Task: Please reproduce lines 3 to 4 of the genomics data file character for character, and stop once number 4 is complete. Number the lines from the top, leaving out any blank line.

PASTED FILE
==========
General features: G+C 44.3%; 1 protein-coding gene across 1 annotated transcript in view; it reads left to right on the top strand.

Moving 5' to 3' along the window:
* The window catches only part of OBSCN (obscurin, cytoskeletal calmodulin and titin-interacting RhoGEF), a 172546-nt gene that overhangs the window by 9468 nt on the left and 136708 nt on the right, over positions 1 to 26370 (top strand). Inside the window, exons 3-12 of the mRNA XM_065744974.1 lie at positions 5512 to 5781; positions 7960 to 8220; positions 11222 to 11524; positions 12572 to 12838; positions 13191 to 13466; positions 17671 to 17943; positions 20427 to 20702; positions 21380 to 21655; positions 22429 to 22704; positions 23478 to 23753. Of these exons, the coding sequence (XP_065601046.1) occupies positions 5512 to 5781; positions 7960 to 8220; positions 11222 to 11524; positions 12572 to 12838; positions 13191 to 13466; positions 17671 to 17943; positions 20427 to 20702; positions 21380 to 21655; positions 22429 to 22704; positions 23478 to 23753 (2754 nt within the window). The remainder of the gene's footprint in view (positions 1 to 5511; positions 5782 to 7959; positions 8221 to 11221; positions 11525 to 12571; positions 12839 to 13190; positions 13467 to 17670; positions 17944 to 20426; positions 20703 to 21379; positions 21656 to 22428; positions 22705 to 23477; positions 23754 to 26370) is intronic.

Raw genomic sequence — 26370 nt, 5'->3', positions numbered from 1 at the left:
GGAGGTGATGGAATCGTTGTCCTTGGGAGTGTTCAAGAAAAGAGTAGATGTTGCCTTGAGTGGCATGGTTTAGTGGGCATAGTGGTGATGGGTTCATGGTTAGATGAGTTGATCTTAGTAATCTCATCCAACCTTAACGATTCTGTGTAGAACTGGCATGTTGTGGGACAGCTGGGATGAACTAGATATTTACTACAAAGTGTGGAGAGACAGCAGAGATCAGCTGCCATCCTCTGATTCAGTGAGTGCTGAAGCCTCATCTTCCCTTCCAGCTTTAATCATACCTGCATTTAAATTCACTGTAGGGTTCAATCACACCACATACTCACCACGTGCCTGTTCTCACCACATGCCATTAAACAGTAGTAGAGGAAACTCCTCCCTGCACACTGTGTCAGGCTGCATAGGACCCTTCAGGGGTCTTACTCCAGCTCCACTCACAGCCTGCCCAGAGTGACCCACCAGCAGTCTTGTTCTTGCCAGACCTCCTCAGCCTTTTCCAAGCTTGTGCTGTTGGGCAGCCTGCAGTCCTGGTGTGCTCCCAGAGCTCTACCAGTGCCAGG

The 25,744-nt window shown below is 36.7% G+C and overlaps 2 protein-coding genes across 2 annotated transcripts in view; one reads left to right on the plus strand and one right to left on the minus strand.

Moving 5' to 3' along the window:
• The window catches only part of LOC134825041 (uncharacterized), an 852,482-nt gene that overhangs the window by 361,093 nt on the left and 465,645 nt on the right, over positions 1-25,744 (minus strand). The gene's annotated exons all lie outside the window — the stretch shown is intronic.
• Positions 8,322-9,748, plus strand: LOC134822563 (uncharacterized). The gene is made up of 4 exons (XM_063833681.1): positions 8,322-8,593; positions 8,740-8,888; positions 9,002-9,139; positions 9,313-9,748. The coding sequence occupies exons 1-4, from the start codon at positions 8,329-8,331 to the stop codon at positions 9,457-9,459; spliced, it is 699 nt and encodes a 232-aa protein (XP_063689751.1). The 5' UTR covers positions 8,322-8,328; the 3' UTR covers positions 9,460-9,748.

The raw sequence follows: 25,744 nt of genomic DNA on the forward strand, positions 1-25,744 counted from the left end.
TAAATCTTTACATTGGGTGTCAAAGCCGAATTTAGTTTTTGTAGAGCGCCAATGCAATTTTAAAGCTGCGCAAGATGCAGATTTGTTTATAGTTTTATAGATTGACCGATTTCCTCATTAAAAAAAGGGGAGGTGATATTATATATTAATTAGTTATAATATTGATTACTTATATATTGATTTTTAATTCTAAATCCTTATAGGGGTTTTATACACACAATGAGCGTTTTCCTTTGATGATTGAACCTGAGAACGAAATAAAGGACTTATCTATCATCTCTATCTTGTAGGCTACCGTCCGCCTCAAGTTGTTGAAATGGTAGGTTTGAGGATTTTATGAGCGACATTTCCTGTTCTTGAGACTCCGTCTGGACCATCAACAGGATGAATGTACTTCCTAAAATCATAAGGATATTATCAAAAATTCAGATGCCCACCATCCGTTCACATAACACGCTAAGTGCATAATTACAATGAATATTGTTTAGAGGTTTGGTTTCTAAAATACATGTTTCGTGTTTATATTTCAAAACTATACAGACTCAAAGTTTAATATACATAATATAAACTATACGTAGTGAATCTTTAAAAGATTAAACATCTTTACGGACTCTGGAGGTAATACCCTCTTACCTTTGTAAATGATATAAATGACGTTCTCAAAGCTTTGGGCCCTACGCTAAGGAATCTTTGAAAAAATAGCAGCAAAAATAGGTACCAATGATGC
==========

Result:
* The window catches only part of OBSCN (obscurin, cytoskeletal calmodulin and titin-interacting RhoGEF), a 172546-nt gene that overhangs the window by 9468 nt on the left and 136708 nt on the right, over positions 1 to 26370 (top strand). Inside the window, exons 3-12 of the mRNA XM_065744974.1 lie at positions 5512 to 5781; positions 7960 to 8220; positions 11222 to 11524; positions 12572 to 12838; positions 13191 to 13466; positions 17671 to 17943; positions 20427 to 20702; positions 21380 to 21655; positions 22429 to 22704; positions 23478 to 23753. Of these exons, the coding sequence (XP_065601046.1) occupies positions 5512 to 5781; positions 7960 to 8220; positions 11222 to 11524; positions 12572 to 12838; positions 13191 to 13466; positions 17671 to 17943; positions 20427 to 20702; positions 21380 to 21655; positions 22429 to 22704; positions 23478 to 23753 (2754 nt within the window). The remainder of the gene's footprint in view (positions 1 to 5511; positions 5782 to 7959; positions 8221 to 11221; positions 11525 to 12571; positions 12839 to 13190; positions 13467 to 17670; positions 17944 to 20426; positions 20703 to 21379; positions 21656 to 22428; positions 22705 to 23477; positions 23754 to 26370) is intronic.

Raw genomic sequence — 26370 nt, 5'->3', positions numbered from 1 at the left: